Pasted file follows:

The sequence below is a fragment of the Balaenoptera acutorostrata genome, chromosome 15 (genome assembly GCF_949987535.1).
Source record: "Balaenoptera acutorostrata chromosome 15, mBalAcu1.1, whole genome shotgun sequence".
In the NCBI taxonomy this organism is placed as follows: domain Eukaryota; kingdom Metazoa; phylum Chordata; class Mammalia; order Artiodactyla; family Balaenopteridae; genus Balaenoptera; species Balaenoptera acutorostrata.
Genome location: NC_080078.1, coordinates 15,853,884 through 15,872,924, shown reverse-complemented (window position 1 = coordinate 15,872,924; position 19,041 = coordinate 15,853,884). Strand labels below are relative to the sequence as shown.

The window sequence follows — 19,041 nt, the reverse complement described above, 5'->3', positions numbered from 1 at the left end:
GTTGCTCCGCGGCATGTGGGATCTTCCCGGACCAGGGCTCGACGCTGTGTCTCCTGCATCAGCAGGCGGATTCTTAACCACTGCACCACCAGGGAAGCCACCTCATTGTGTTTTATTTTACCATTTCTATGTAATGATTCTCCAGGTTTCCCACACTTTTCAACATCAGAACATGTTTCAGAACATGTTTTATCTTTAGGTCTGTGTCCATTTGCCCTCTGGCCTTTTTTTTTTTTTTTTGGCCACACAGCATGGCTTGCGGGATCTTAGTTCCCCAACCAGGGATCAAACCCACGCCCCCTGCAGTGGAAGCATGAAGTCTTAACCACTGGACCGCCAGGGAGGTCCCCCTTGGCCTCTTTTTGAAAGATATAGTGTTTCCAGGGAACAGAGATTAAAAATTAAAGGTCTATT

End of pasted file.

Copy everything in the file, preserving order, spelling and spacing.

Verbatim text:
The sequence below is a fragment of the Balaenoptera acutorostrata genome, chromosome 15 (genome assembly GCF_949987535.1).
Source record: "Balaenoptera acutorostrata chromosome 15, mBalAcu1.1, whole genome shotgun sequence".
In the NCBI taxonomy this organism is placed as follows: domain Eukaryota; kingdom Metazoa; phylum Chordata; class Mammalia; order Artiodactyla; family Balaenopteridae; genus Balaenoptera; species Balaenoptera acutorostrata.
Genome location: NC_080078.1, coordinates 15,853,884 through 15,872,924, shown reverse-complemented (window position 1 = coordinate 15,872,924; position 19,041 = coordinate 15,853,884). Strand labels below are relative to the sequence as shown.

The window sequence follows — 19,041 nt, the reverse complement described above, 5'->3', positions numbered from 1 at the left end:
GTTGCTCCGCGGCATGTGGGATCTTCCCGGACCAGGGCTCGACGCTGTGTCTCCTGCATCAGCAGGCGGATTCTTAACCACTGCACCACCAGGGAAGCCACCTCATTGTGTTTTATTTTACCATTTCTATGTAATGATTCTCCAGGTTTCCCACACTTTTCAACATCAGAACATGTTTCAGAACATGTTTTATCTTTAGGTCTGTGTCCATTTGCCCTCTGGCCTTTTTTTTTTTTTTTTGGCCACACAGCATGGCTTGCGGGATCTTAGTTCCCCAACCAGGGATCAAACCCACGCCCCCTGCAGTGGAAGCATGAAGTCTTAACCACTGGACCGCCAGGGAGGTCCCCCTTGGCCTCTTTTTGAAAGATATAGTGTTTCCAGGGAACAGAGATTAAAAATTAAAGGTCTATT